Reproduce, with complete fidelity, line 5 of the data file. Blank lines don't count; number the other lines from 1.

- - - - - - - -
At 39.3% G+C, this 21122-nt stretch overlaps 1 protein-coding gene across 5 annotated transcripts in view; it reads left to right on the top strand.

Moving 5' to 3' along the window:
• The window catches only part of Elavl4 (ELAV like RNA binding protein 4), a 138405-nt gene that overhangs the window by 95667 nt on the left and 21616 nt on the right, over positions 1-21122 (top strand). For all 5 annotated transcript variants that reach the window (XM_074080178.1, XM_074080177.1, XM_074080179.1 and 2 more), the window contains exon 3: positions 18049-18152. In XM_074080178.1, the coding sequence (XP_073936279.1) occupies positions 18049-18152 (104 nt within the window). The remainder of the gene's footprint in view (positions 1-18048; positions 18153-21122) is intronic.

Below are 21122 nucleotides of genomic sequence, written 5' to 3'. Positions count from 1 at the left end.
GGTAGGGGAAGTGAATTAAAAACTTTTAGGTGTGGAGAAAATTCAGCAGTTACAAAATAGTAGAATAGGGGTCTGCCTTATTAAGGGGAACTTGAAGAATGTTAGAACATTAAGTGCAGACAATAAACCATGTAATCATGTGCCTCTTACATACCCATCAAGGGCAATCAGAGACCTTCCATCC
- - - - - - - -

GGTAGGGGAAGTGAATTAAAAACTTTTAGGTGTGGAGAAAATTCAGCAGTTACAAAATAGTAGAATAGGGGTCTGCCTTATTAAGGGGAACTTGAAGAATGTTAGAACATTAAGTGCAGACAATAAACCATGTAATCATGTGCCTCTTACATACCCATCAAGGGCAATCAGAGACCTTCCATCC